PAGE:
I'm rereading Sundiver by David Brin for the first time in a long time. In it, Jacob Demwa is recently scarred by an incident at the Vanilla Needle in which he loses his wife. Brin is excellent at fleshing out his universes in great detail and we get lots of flash backs to this. I was just wondering if Brin ever put the whole story to paper anywhere. Are there any short stories or novels that tell the tale of Demwa's experiences at the Vanilla Needle? Or any of his other mentioned adventures?

  • I don't think so, but I'm not entirely sure. – Martha F. Feb 2 '11 at 3:45
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    As far as I remember, he doesn’t even explicitly say what “Vanilla Needle” is (although a space elevator seems a pretty safe bet). Shame. – Konrad Rudolph Feb 2 '11 at 14:46
  • He doesn't, but he describes it in some detail when Demwa is leaving the planet. Sounds like some sort of space elevator. – Daniel Bingham Feb 2 '11 at 18:46

No, I'm afraid not. Brin seems to have a habit of writing novels that seem like sequels to other novels that never actually existed.

Jacob Demwa is mentioned briefly in Startide Rising, but apart from that we only know what's in Sundiver.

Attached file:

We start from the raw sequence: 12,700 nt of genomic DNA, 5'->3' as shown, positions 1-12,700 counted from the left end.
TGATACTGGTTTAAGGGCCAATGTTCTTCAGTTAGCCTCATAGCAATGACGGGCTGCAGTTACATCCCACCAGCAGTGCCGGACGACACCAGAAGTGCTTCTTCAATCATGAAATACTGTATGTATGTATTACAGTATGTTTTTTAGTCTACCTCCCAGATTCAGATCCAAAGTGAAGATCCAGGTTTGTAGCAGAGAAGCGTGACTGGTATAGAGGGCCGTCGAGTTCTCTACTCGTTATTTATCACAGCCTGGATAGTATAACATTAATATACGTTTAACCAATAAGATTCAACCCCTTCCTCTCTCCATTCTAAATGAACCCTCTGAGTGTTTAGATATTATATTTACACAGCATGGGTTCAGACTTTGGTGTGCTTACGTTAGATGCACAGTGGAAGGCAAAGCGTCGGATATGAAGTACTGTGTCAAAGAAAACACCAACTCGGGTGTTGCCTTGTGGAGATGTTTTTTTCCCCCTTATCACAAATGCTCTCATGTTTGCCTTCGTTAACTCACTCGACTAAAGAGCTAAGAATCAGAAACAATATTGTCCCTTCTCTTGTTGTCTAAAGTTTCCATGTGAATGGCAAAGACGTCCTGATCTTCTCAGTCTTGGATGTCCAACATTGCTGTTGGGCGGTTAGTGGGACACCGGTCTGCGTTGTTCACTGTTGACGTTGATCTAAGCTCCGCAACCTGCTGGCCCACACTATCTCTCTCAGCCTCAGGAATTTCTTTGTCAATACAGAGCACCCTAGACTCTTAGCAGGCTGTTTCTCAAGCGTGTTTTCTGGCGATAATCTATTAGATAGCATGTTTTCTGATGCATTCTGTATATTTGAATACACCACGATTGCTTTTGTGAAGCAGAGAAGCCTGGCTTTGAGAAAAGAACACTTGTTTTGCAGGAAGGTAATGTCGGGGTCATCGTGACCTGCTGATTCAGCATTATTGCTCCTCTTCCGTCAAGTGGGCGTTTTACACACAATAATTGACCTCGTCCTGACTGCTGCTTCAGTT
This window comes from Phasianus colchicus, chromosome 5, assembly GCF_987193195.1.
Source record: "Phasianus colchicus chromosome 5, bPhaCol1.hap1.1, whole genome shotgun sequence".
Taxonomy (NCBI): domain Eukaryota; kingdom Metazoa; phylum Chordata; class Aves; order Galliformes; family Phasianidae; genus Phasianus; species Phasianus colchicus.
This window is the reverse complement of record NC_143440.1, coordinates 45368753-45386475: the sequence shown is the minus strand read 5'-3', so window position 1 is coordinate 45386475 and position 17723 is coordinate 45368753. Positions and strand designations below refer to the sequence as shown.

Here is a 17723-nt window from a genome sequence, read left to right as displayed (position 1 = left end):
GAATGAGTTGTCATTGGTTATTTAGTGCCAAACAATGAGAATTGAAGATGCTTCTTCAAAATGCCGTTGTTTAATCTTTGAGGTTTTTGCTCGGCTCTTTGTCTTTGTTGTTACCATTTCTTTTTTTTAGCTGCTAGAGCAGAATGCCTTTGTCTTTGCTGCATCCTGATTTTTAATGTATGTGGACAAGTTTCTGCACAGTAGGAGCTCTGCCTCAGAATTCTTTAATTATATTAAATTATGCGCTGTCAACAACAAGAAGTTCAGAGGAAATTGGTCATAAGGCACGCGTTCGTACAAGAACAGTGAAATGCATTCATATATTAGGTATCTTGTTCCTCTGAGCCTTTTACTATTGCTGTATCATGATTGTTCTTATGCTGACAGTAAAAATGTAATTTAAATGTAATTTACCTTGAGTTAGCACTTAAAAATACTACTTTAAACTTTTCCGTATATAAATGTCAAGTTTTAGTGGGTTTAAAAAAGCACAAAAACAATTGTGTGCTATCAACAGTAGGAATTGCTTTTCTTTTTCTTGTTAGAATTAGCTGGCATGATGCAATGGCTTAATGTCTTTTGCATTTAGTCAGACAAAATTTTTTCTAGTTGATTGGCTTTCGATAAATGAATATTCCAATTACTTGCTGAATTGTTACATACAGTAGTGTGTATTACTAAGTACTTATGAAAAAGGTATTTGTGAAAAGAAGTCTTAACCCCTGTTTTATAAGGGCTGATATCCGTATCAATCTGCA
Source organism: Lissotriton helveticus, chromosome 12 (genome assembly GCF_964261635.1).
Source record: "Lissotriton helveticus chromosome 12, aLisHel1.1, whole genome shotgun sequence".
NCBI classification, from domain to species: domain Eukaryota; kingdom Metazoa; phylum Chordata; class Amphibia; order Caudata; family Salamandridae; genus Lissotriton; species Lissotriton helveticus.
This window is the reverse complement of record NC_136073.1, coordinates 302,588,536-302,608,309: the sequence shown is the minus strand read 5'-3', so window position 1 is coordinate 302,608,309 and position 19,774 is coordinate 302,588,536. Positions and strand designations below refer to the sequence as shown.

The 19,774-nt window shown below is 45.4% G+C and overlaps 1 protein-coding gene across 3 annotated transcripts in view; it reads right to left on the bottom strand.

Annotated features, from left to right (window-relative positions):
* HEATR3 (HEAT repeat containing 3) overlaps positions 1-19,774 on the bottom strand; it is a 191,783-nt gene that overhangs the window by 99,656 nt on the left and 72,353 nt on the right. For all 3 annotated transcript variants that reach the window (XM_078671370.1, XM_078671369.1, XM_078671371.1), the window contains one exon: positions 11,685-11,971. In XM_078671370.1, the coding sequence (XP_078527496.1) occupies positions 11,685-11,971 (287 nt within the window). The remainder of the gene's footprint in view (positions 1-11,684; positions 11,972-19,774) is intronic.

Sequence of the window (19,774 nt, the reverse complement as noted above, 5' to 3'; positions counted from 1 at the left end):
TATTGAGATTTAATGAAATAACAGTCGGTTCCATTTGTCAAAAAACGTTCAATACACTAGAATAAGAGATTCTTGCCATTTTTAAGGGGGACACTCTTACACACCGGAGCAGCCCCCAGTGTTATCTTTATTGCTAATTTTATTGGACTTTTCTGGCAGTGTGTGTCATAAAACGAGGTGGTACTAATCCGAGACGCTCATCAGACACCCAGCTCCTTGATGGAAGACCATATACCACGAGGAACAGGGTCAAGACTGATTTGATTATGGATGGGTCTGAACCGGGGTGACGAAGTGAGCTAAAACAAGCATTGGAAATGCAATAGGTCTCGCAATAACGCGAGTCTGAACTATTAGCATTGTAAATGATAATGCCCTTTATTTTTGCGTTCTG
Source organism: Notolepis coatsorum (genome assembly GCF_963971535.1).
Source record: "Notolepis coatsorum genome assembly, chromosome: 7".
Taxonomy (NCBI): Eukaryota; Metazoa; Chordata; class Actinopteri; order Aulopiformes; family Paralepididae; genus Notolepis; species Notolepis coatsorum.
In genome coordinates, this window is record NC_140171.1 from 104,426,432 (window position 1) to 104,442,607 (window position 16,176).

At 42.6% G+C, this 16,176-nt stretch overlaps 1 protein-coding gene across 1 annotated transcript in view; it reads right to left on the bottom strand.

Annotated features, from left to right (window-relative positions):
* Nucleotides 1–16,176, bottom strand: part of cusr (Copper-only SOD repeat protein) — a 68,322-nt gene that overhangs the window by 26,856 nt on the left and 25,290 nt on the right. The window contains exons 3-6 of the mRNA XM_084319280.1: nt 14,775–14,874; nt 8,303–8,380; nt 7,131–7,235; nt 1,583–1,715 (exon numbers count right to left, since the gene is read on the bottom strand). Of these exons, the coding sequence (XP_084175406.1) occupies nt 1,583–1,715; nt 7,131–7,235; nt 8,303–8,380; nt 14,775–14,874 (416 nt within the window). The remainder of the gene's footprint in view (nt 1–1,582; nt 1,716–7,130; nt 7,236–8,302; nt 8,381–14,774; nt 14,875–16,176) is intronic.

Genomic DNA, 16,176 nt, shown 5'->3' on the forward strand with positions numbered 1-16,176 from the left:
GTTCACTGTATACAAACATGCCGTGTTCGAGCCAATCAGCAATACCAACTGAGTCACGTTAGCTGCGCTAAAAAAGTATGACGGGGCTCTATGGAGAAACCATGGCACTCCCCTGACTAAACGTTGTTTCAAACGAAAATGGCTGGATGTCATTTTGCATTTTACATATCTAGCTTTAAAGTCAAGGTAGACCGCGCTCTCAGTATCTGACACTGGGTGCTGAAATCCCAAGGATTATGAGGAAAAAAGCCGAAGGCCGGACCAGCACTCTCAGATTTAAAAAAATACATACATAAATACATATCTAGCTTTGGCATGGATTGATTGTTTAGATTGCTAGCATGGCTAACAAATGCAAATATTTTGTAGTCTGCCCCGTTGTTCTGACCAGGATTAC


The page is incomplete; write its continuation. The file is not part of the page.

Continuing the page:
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    He is also mentioned several times in Heaven's Reach, and makes a somewhat indirect appearance, but no more information is provided than was available in Startide Rising. – Paul Feb 5 '16 at 23:53

It definitely is a space elevator built in Ecuador. At one point it is called the Finnila Needle. Seems Brin is imaging a place as well as the space elevator as I couldn't find such a place. What a tease! BTW, Demwa s described, tongue in cheek, in the short story "Gorilla my Dreams".


David Brin wrote this in a blog post in 2009:

A GIANT inflatable tower could carry people to the edge of space without the need for a rocket, and could be completed much sooner than a cable-based space elevator, its proponents claim. he team envisages assembling the structure from a series of modules constructed from Kevlar-polyethylene composite tubes made rigid by inflating them with a lightweight gas such as helium.My colleague Jeff Hecht has a cool article on this in the New Scientist. Of course, I described this system in SUNDIVER, back in 1979 -- the "Vanilla Needle" - named after my friend, Ron Finnila, who first mentioned the idea to me. I even have extensive notes for a way-cool graphic novel that would have featured Jacob Demwa saving the huge, inflated needle.

  • Now if only he would write that graphic novel! – Daniel Bingham Aug 28 '13 at 17:16

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